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AOPA Online Members Only -- AOPA ePilot Custom Content -- Vol. 7, Issue 50AOPA Online Members Only -- AOPA ePilot Custom Content -- Vol. 7, Issue 50

The following stories from the December 16, 2005, edition of AOPA ePilot were provided to AOPA members who expressed an interest in the particular subject areas. Any AOPA member can receive information tailored to their areas of interest by updating their preferences online.

My ePilot - Turboprop Interest
Fly or own a Conquest II equipped with S-Tec's Magic 2100 Digital Flight Control System? If so, you soon could be flying above 29,000 feet. That's because S-Tec's system has received approval for reduced vertical separation minima (RVSM) operations. "This is terrific news for Conquest II owner/operators because flying at RVSM-approved flight levels increases safety and efficiency-two of the biggest benefits this flight control system offers," said S-Tec President Michael McMillan. RVSM became effective in the United States on January 20 and changed the vertical separation between aircraft at high altitudes from 2,000 to 1,000 feet. RVSM increases airspace capacity and has become the worldwide standard.

My ePilot - Renter Interest
Have you ever cracked open the pilot operating handbooks on any of the aircraft you rent? Studying the performance figures and techniques in a POH isn't just for students-even seasoned pilots can polish their flying skills by practicing what's spelled out in that book. "These guides provide important numbers-the envelope your aircraft operates within-that is if you care to open them," writes Nathan A. Ferguson in "Out of the Pattern: Into the POH" in the May 2002 AOPA Pilot. Learn how the POH has evolved from its short, simple beginnings as an owner's manual to today's user-friendly, information-rich book. The next time you go flying, practice takeoffs, landings, and climbs, precisely following the POH's specifications. Read the companion article on the same Web page, "Putting it into Practice," by Julie K. Boatman to see how she tested her skills using the POH.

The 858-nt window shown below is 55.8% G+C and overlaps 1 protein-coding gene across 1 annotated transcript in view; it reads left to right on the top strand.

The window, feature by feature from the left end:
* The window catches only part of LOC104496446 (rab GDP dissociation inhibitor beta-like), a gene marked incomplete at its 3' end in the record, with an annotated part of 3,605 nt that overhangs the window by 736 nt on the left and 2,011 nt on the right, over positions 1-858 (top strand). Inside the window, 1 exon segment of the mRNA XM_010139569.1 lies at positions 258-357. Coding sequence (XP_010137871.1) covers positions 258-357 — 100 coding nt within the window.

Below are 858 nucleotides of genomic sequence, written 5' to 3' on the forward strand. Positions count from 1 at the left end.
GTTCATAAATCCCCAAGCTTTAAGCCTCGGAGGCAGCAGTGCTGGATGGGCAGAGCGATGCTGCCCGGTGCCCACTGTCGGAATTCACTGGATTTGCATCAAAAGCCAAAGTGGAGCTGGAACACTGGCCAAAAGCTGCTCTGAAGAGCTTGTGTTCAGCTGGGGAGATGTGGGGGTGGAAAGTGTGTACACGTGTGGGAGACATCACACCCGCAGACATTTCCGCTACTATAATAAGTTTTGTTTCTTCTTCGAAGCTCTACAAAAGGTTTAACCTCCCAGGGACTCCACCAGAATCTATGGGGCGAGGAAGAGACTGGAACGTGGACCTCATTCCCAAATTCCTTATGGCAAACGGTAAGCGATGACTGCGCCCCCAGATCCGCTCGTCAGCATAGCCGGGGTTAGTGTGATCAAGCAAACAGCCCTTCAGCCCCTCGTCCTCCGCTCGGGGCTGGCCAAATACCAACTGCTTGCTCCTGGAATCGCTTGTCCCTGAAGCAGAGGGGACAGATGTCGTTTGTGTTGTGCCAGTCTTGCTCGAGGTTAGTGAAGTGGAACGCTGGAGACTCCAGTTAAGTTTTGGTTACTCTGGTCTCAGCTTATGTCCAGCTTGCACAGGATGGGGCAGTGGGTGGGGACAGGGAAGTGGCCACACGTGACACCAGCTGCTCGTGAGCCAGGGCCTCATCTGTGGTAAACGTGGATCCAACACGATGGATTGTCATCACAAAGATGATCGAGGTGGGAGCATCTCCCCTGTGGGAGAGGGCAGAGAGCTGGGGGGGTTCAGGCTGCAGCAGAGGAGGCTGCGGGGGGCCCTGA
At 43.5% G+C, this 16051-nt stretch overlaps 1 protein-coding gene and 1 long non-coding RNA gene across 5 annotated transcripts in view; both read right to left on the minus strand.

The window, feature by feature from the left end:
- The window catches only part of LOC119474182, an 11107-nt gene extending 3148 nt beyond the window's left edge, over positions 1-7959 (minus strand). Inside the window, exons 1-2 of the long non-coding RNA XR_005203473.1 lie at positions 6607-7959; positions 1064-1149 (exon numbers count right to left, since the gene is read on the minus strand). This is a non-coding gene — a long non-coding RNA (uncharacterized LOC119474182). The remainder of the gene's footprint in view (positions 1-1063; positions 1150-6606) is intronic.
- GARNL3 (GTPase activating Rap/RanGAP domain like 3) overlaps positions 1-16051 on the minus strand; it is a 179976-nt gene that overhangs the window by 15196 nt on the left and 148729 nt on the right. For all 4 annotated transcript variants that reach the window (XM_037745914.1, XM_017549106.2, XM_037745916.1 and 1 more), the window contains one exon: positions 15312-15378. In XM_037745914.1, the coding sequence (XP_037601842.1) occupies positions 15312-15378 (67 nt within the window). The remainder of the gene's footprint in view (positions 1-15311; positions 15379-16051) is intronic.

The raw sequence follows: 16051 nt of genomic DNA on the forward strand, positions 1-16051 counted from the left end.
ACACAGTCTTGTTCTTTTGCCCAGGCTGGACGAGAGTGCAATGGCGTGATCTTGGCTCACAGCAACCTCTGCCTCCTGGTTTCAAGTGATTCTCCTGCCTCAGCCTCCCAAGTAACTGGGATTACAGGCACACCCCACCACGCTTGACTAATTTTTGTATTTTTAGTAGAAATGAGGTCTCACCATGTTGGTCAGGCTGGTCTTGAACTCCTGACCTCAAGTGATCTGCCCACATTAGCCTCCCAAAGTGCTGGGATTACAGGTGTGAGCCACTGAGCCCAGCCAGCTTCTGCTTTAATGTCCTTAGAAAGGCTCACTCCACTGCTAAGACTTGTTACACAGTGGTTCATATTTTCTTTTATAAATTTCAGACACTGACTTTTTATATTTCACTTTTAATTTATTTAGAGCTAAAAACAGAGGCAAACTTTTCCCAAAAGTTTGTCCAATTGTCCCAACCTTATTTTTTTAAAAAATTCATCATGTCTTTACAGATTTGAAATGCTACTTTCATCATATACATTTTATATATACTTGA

My ePilot - Student Interest, Training Tips
The December 2 and December 9, 2005, Training Tips described the importance of flying a precise initial departure after takeoff, then leveling off expeditiously at cruise altitude for a prompt transition to en route navigation-especially at a busy airport where inbound traffic could be arriving on both sides of your departure corridor. Traffic conditions warranting, air traffic control could keep you on an assigned initial heading (perhaps with an altitude restriction) for some time before saying, "Proceed on course, altitude at your discretion." Will you be ready to begin navigating your course from an unexpected point in space? This took a new pilot by surprise as described in the May 14, 2004, Training Tips.

One way to avoid having a traffic-separation vector complicate your flight is to practice such departures with your instructor on dual cross-countries, or even when departing on local training flights. Also remember that picking large, prominent visual checkpoints that will be quick to appear once you get headed back in the right direction simplifies everything. "You can follow railroads (aka 'the iron compass') from one town to the next or take the interstate (aka 'IFR-I fly roads'). The trick here is to pick easily identifiable checkpoints and to remember that what looks prominent on a chart may be practically invisible from the cockpit," wrote Thomas A. Horne in the May 1997 AOPA Pilot column "Measure of Skill: Navigation Necessities."